At the symposium, a discussion was held between Professor Lambin and three youth members.
At the symposium, a discussion was held between Professor Lambin and three youth members.

The Blue Planet Prize was established 30 years ago. Since then, the state of global environmental problems has changed significantly. Global warming has become a well-known fact, and in the past few years in particular, many people, from policymakers to the general public, have taken a keen interest in global environmental issues after seeing frequent occurrences of extreme weather that threaten human lives, such as heat waves and wildfires. The fact that environmental problems have become recognized as a priority issue for humankind was symbolized when Dr. Syukuro Manabe, winner of the first Blue Planet Prize, was awarded the Nobel Prize in Physics in 2021 for exactly the same reason.

The Asahi Glass Foundation has held lectures and released joint papers and joint statements by laureates on its 10th, 20th, and 25th anniversaries. What was the value of issuing a joint statement this time in 2022, as the state of environmental problems is changing? We asked Professor Lambin.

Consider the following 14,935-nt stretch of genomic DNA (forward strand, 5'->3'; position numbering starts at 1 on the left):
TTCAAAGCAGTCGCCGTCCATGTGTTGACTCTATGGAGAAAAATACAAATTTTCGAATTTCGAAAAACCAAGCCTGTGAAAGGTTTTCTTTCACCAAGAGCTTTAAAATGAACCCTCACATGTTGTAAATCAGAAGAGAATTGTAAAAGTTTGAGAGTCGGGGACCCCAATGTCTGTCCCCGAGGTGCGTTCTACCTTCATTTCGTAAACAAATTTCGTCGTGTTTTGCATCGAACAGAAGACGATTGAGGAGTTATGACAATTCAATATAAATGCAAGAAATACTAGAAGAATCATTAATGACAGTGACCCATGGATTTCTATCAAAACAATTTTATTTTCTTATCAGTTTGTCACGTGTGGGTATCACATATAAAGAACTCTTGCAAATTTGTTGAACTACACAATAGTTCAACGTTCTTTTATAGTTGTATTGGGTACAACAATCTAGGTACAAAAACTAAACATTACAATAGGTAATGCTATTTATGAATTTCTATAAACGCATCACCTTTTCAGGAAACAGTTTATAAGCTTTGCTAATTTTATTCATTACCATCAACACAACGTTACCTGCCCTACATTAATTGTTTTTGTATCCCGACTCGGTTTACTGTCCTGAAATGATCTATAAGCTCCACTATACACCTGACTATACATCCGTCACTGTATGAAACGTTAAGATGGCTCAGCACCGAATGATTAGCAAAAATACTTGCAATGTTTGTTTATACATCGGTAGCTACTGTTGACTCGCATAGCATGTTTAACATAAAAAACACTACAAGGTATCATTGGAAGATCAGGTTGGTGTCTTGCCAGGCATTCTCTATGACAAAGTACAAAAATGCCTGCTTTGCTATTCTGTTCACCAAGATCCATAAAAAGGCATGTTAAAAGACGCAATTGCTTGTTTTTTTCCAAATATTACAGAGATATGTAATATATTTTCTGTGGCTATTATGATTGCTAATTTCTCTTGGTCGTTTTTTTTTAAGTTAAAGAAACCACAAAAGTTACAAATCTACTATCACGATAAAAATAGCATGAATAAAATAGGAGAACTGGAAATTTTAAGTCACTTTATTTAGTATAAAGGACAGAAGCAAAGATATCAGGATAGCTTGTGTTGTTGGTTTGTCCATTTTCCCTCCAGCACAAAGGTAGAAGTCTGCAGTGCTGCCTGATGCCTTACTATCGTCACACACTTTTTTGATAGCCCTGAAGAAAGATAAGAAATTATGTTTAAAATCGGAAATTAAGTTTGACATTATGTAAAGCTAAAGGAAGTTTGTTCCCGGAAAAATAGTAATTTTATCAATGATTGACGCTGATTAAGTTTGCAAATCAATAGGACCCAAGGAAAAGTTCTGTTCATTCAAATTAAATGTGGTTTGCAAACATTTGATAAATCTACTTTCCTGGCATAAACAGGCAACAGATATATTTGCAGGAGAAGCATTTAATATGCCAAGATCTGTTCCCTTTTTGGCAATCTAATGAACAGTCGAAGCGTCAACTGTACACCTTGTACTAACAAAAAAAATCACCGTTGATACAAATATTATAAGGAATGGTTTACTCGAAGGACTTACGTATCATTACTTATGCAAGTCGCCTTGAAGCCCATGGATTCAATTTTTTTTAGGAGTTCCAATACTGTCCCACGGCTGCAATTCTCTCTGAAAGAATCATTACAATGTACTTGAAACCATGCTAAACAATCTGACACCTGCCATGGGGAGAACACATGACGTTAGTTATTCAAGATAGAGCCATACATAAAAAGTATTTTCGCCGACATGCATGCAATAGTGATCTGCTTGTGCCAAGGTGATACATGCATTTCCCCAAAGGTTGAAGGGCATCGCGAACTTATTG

"It is important not just to set goals, but to initiate action. If this statement encourages someone to take action, no matter how small it may be, or speeds up the implementation of a plan to mitigate climate change, we can say it was useful. There have been a countless number of declarations, pledges, promises, and targets related to the global environment. Some of them have been very good. Declarations that say we must urgently save the earth have been written dozens of times. We must now move beyond such declarations. What is lacking is decisive action." (Professor Lambin)

This joint statement is not intended to convey details about environmental problems, but to rather show how we can approach global environmental challenges and how we can proceed to solve them. This is because these proposals were written with the hope of raising enthusiasm among the general public, especially among young people, and to have them act together.